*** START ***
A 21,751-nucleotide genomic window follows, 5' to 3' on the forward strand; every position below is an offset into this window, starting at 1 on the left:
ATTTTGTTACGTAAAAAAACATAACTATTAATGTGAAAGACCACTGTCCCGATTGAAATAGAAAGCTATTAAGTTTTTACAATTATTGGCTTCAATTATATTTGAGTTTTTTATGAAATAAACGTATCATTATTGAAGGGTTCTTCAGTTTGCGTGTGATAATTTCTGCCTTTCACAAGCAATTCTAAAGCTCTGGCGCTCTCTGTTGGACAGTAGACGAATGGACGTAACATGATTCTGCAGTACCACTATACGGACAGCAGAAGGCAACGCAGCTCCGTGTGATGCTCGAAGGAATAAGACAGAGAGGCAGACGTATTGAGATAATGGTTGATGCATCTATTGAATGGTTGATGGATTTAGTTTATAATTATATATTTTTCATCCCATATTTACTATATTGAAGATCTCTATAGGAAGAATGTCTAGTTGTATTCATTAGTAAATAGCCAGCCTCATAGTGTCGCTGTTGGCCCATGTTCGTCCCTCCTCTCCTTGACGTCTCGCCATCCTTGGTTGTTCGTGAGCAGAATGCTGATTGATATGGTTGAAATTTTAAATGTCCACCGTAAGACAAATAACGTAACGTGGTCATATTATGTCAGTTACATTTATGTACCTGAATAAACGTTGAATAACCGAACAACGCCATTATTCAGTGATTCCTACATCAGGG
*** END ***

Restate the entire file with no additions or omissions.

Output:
A 21,751-nucleotide genomic window follows, 5' to 3' on the forward strand; every position below is an offset into this window, starting at 1 on the left:
ATTTTGTTACGTAAAAAAACATAACTATTAATGTGAAAGACCACTGTCCCGATTGAAATAGAAAGCTATTAAGTTTTTACAATTATTGGCTTCAATTATATTTGAGTTTTTTATGAAATAAACGTATCATTATTGAAGGGTTCTTCAGTTTGCGTGTGATAATTTCTGCCTTTCACAAGCAATTCTAAAGCTCTGGCGCTCTCTGTTGGACAGTAGACGAATGGACGTAACATGATTCTGCAGTACCACTATACGGACAGCAGAAGGCAACGCAGCTCCGTGTGATGCTCGAAGGAATAAGACAGAGAGGCAGACGTATTGAGATAATGGTTGATGCATCTATTGAATGGTTGATGGATTTAGTTTATAATTATATATTTTTCATCCCATATTTACTATATTGAAGATCTCTATAGGAAGAATGTCTAGTTGTATTCATTAGTAAATAGCCAGCCTCATAGTGTCGCTGTTGGCCCATGTTCGTCCCTCCTCTCCTTGACGTCTCGCCATCCTTGGTTGTTCGTGAGCAGAATGCTGATTGATATGGTTGAAATTTTAAATGTCCACCGTAAGACAAATAACGTAACGTGGTCATATTATGTCAGTTACATTTATGTACCTGAATAAACGTTGAATAACCGAACAACGCCATTATTCAGTGATTCCTACATCAGGG